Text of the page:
Merriam Webster actually has a definition for this word even thought my spell checker has never heard of it. Disneyfication is: the transformation (as of something real or unsettling) into carefully controlled and safe entertainment or an environment with similar qualities. That definition itself is almost sanitized enough to not be useful. The Urban Dictionary, which seems to pride itself at times on coming up with the most outrageous definitions imaginable, says: To censor or bar so that the entire world is safe for a 3 year old to walk into at any time; to prohibit all adult activities; to censor with the aim of ‘protecting families’. ie” They got rid of all the adult book stores as part of their plan for the disneyfication of down town.
Among writers this term has gained life for meaning that their stories are truer, grimer, more real to life complicated and definitely NOT like Disney. Unfortunately there is a growing implication in the writing world that Disney has somehow done damage to the original stories, and that somehow as a result we have to get back to them. But have they? What did Disney really do?
French philosopher Jean Baudrillard believes Disneyland is the most real place in the US. Most real because the rest of We the People are false, a hyper real simulation surrounding the park, and Disneyland is not “pretending to be anything more than it actually is–a theme park.”
“The whole Walt Disney philosophy eats out of your hand with these pretty little sentimental creatures in grey fur coats. For my own part, I believe that behind these smiling eyes there lurks a cold, ferocious beast fearfully stalking us.”
I’m not sure of Mr. Baudrilland actually has children, or if he does whether he reads them anything but Sartre at bedtime, but if the beast he refers to are the simplified characters of Disney’s gentler world stalking us to keep us from seeing the stark reality of America behind the illusion…I don’t think I’m all out of favor with kids getting to enjoy that rarest of privileges in human history–getting to be kids for a while. I mean my tweens may be of marriageable age in some countries, but I don’t think I want them worried about sex and babies and infant mortality and being nine months pregnant at, say, 13. Much less whether I could die defending my family from a home invasion. No, if my children want to laugh about how Ariel fills out those sea shells, or how silly love at first sight is in the real world that’s fine with me.
Because what Disney did was follow a long trend that began with the Bros. Grimm. What? The brother’s Grimm? Aren’t they the source? The base material that Disney butchered to make safe for young people? Yes. They sanitized their work to strip out sex and violence that were too harsh for children and for the adult sensibility of their day.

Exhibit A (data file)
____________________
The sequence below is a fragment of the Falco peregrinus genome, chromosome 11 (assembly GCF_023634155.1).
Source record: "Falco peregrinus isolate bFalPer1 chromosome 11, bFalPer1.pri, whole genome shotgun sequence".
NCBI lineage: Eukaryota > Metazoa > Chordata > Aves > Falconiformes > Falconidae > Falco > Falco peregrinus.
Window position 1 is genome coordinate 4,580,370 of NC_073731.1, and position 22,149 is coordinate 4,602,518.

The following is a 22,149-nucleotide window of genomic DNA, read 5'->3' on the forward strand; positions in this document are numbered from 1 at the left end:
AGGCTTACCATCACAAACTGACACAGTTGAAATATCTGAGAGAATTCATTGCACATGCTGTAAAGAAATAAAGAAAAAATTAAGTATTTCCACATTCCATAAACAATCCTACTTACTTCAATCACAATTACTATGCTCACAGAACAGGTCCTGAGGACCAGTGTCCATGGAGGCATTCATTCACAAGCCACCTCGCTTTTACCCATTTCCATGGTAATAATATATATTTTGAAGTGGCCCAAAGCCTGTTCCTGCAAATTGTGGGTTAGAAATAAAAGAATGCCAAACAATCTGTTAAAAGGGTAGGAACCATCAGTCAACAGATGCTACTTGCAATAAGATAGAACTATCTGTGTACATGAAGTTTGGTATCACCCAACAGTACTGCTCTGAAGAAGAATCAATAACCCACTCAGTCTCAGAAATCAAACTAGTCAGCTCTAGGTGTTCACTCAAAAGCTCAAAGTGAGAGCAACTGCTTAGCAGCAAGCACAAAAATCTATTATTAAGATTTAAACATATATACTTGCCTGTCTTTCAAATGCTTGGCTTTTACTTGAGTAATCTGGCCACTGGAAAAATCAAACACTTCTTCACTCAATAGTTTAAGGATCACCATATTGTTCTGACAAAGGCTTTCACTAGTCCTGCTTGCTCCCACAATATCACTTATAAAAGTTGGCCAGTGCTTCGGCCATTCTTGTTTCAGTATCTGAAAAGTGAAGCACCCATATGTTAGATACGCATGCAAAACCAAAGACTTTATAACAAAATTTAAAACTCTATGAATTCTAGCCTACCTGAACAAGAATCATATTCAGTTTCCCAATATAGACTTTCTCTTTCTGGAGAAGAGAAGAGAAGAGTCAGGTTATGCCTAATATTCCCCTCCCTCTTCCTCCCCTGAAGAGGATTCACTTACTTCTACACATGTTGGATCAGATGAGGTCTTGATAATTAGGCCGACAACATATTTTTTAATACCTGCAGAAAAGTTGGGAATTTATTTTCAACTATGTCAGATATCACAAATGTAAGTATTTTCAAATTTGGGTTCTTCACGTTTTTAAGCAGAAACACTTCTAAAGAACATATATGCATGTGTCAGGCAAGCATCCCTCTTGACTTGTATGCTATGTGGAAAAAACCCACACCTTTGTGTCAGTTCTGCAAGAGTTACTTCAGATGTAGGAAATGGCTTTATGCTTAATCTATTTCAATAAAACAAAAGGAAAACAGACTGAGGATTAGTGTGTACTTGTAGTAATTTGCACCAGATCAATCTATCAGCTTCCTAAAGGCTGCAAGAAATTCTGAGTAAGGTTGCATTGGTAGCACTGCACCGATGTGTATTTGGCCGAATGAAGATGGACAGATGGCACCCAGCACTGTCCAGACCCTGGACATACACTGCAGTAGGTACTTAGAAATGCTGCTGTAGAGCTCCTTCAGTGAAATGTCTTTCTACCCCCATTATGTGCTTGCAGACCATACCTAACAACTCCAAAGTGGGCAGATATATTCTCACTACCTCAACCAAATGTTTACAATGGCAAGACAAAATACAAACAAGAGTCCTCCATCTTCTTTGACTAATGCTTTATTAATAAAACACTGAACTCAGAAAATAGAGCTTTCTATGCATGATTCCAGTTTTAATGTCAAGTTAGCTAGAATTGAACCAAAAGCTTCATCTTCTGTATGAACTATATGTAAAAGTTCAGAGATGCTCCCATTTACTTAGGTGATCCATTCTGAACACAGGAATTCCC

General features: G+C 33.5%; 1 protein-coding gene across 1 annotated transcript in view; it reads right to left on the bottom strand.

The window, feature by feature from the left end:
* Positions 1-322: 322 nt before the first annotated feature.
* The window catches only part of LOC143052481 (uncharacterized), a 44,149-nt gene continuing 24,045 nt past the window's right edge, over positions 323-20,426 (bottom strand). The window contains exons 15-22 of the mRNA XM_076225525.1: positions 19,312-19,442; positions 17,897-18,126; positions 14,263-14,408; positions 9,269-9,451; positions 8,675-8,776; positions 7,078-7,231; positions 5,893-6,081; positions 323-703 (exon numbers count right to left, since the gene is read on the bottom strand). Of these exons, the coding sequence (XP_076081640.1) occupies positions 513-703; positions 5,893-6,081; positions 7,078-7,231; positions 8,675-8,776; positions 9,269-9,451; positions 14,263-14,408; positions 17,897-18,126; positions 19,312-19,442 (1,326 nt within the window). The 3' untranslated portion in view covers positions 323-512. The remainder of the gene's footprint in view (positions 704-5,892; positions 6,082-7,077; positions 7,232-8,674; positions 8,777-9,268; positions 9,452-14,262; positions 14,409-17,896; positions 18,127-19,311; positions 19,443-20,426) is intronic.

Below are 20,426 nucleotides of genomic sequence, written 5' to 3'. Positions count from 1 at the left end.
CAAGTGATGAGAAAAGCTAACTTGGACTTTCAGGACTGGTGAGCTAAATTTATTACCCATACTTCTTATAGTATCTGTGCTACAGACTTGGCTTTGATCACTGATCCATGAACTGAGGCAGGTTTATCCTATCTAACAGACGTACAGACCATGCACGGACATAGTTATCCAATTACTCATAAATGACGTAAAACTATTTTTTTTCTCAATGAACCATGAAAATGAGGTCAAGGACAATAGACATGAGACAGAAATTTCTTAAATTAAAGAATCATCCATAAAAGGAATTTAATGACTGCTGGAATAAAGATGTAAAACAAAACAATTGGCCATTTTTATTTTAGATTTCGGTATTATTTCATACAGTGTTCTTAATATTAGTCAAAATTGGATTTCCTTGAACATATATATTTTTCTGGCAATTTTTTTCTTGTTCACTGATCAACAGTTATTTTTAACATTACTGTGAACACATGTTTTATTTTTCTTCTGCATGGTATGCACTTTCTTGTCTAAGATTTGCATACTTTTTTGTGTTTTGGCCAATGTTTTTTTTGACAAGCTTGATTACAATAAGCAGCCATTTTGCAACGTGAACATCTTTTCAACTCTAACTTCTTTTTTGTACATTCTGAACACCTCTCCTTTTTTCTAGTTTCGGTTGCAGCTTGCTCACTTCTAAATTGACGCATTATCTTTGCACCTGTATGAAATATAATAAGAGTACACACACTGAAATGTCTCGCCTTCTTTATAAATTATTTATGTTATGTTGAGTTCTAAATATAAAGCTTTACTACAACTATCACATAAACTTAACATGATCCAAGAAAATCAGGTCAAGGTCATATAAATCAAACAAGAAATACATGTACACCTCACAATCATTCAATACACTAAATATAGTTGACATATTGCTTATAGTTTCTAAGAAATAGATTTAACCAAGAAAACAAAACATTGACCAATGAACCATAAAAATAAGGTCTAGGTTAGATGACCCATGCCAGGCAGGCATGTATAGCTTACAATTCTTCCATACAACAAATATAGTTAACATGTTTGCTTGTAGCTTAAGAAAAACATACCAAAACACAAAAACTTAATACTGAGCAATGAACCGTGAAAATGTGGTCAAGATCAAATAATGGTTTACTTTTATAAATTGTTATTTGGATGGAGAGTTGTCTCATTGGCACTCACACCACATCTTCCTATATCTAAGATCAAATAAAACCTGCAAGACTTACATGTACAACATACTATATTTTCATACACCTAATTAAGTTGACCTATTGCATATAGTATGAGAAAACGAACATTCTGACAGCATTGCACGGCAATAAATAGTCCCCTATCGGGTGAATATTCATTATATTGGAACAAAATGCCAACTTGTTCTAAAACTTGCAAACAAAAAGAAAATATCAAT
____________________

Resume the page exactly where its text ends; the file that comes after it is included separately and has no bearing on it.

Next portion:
Remember the outcry when Disney implied a date rape in Maleficent? Well in the original sleeping beauty she is raped by the prince, likely repeatedly, gets pregnant, has children, and only wakes up when one of them sucks on her fingers. Oh and did I mention her underage status? The original story is so hard that it falls outside the publishing guidelines for Ellora’s Cave, the erotic publisher, because of un-consensual sex and the rape of a minor.
And many of the original stores Grimm worked with are as bad or worse in terms of their violence generally, violence to women, etc…
Ultimately what Disney did was capture these stories and make them accessible to the general public. I have no interest in reading stories that center on the abusive treatment of anyone, and so I might never have read Briar Rose or the Girl in the Glass Coffin if not for Disney making a tamer version accessible to the general public.
The Hogfather said, “It was much earlier even than that when most people forgot that the very oldest stories are, sooner or later, about blood. Later on they took the blood out to make the stories more acceptable to children, or at least to the people who had to read them to children rather than children themselves (who, on the whole, are quite keen on blood provided it’s being shed by the deserving* That is to say, those who deserve to shed blood. Or possibly not. You never quite know with some kids.), and then wondered where the stories went.”
Where the stories went was into the world of the masses, to entertain and teach and distract us for a while. Because the Hogfather is wrong. No matter how much the lit critics may be upset, the masses simply don’t want Ariel to die at the end. And they have voted with their wallets to make Disney the most successful story engine in history. But if you want the darker story, as an adult, on a stormy night, it’s out there. To be upset that it is not as popular as the gentler version is unproductive because Disney has made the market for those adult versions larger per capita than Grimm ever had.
Because when people are reacting to Disney, writing those adult stories with more complexity than “Happily Ever After”. What they are writing and readers are reading is not a ‘return’ to some original and better story–unless you love little match girls who freeze to death in the snow, or worse, much worse, fall violently victim to predators of the two legged kind. No, they are reading the adult versions of stories that Disney made real for the masses and taught them to love in the first place.